As much as I’ve grown to appreciate the power of a true social CRM tool, integrating it with a lead tracking and capture tool like Hubspot further allows me to score the interest of my leads and keep an entire record, not only of my direct interactions, but also their interactions with my content and landing pages.

Integration is also what allows most CRM tools to talk to most email service providers.

I’ve written previously about a specialty service called Zapier that allows you to create your own integrations where none exists. For example, you might want to create special record in Nimble when someone buys something through your 3rd party shopping cart – no problem, create a Zapier integration and get busy with better follow-up.

Social is not so much a channel as it is a behavior that allows for much richer listening, targeting, nurturing, learning and converting. The key is to bake social data and signals into your entire prospecting and sales process as a mindset using tools that put this vital set of data at your fingertips.

The real skill then becomes using this information to add value!

I’ve added a list of CRM tools and hope you’ll share your thoughts and insights.

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83 The Abusive Math of Cold Calling

If you are emotionally attached to cold calling, you might want to stop reading this post now.

mathAt a recent conference I heard Mahan Khalsa, co-author of Let’s Get Real of Let’s Not Play share the following statistics. (I don’t have the source of the data, but my experience tells me it’s pretty accurate.)

Cold calling results in about a 1-3% success rate for getting an initial appointment and it’s generally abusive to both parties. When that same call is made with a referral, the rate jumps up to 40% and even much higher when that referral comes from within the company.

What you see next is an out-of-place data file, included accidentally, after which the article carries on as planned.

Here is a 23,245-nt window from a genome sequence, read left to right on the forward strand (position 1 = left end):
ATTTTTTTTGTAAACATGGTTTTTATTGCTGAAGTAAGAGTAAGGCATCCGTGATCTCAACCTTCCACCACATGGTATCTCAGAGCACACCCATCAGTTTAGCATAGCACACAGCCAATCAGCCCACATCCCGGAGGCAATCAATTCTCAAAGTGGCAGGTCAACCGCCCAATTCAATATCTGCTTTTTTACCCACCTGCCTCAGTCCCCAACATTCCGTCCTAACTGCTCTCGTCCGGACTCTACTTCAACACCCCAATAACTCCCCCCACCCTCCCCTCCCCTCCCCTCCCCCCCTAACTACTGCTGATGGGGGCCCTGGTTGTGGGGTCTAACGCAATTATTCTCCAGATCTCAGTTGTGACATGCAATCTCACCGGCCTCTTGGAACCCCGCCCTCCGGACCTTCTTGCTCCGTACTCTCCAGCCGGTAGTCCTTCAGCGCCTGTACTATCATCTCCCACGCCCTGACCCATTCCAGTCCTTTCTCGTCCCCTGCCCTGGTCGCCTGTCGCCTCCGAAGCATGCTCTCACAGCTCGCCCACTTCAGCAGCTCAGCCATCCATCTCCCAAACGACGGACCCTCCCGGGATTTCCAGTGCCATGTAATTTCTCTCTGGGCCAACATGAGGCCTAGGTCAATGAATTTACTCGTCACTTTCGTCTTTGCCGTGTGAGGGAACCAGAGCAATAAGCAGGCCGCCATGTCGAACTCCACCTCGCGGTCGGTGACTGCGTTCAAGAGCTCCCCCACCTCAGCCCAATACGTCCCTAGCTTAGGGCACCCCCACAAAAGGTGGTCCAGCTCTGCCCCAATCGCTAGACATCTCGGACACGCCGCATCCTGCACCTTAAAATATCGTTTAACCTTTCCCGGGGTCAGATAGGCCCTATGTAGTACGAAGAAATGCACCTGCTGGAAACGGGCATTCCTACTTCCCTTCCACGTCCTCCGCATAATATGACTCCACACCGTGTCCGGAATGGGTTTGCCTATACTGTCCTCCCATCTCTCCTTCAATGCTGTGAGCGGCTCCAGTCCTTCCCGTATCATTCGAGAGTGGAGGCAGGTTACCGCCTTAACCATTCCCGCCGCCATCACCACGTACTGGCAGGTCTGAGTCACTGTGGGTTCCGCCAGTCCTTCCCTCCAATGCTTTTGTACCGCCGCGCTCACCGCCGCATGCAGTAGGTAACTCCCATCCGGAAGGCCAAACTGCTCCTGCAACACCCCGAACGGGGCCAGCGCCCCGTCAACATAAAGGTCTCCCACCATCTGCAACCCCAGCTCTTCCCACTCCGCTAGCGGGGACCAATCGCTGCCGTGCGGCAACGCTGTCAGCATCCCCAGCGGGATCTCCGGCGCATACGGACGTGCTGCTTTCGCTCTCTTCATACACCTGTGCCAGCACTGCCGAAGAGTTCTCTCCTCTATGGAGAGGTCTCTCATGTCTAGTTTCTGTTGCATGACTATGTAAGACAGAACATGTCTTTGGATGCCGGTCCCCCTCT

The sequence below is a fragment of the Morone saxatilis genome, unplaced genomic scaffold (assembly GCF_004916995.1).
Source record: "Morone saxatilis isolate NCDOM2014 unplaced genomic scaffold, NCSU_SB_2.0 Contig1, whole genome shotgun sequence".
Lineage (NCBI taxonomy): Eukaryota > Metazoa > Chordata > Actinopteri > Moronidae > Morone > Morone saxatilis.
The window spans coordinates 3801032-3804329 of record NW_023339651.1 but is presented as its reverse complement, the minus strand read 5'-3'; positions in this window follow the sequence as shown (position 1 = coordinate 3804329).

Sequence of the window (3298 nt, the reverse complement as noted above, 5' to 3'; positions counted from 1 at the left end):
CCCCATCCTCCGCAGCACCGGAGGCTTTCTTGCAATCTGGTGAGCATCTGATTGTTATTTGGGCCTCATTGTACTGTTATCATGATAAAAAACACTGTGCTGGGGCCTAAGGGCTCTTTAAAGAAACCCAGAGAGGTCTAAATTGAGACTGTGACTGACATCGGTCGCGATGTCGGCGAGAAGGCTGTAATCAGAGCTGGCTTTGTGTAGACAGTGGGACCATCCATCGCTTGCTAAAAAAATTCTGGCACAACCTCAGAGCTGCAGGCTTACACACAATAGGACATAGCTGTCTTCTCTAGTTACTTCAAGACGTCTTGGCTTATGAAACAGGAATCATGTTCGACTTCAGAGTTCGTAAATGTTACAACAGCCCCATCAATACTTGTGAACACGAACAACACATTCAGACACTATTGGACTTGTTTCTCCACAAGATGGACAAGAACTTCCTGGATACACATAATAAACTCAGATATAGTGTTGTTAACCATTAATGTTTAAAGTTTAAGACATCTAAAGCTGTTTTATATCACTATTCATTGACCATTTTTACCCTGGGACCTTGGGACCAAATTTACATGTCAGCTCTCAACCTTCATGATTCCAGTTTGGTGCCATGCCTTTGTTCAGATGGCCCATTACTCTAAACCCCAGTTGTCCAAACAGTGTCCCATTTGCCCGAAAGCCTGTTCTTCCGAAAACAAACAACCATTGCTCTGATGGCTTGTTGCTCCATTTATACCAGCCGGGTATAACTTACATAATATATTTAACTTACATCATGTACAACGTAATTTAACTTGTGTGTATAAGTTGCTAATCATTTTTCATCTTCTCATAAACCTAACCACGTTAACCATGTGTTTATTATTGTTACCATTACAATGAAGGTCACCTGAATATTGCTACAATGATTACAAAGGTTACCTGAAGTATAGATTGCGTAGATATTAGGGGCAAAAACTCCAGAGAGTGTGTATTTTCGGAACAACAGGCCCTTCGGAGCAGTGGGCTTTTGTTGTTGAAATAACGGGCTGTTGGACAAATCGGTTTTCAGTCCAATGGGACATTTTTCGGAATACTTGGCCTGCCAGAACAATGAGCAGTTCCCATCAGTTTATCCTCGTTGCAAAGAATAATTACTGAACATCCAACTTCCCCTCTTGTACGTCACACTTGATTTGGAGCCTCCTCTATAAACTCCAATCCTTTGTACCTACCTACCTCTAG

The conclusion anyone should make from the gap in these two points is that you should never leave the office or get on the phone to call on a prospect without some form of a referral. In fact, if you’ve got a hot prospect, you should probably wait to find someone who can refer you or you might just waste any chance of getting in the door.

So, let’s do some simple math – if you have a list of 1000 names to cold call, you’re looking at getting 30 appointments as doing quite well (who knows if they are the right 30, but we can use this for conversation sake.) Now, let’s say you drill down and do enough research to find 250 prospects on that list that are very well suited to your business. Then you do further research using social media to locate information and contacts that would allow you to get referral introductions and recommendations to most on that pared down list. Experience tells me this approach is likely to turn up 75-100, well qualified prospects willing to discuss your ideas further.

Make fewer calls, get better results – that’s marketing math you can live with.

A referral into a prospect can come from one of three places, your current customers, your network, or a strategic partner. It’s important to mine all three of these groups as you build your prospect list.

A key aspect of this concept, of course, is that you are constantly developing a hot prospect list. In other words, a list of customers you would like to do business with. When you have this as your starting point you can target your referral sources for specific requests. When you go to a customer or strategic partner and ask if they know anyone on your list, it’s much easier for them to help.

Now, here’s where social technology can really be your friend. Once you have a prospect list, connect with them in social networks like LinkedIn, Facebook and Twitter. When you do this, not only will they tell you a lot about what’s important to them and what their challenges and opportunities are, they’ll probably show you who their peers, friends and network members are. They may actually identify for you the best way to get to referred into them.

Do this with your existing customers as well because it will make it easier to identify the ones that are influencers, who participates at a high level in social media, and who might be great candidate to refer you to your hot prospect list.

The last piece of this tactic is that you also have a plan to educate your referral sources. If you find that you are just one LinkedIn connection away from a hot prospect and you would like someone in your network to make an introduction, make sure that you take the time to teach them how and why to introduce you. This assures you don’t waste anyone’s time and your referral source including that of your referral source.

This approach obviously takes more time and planning. You must develop a prospect list, research using social media, and plan for referred introductions. The end result, however, is a success rate that any sales and marketing person would be envious of.

Image credit: stuartpilbrow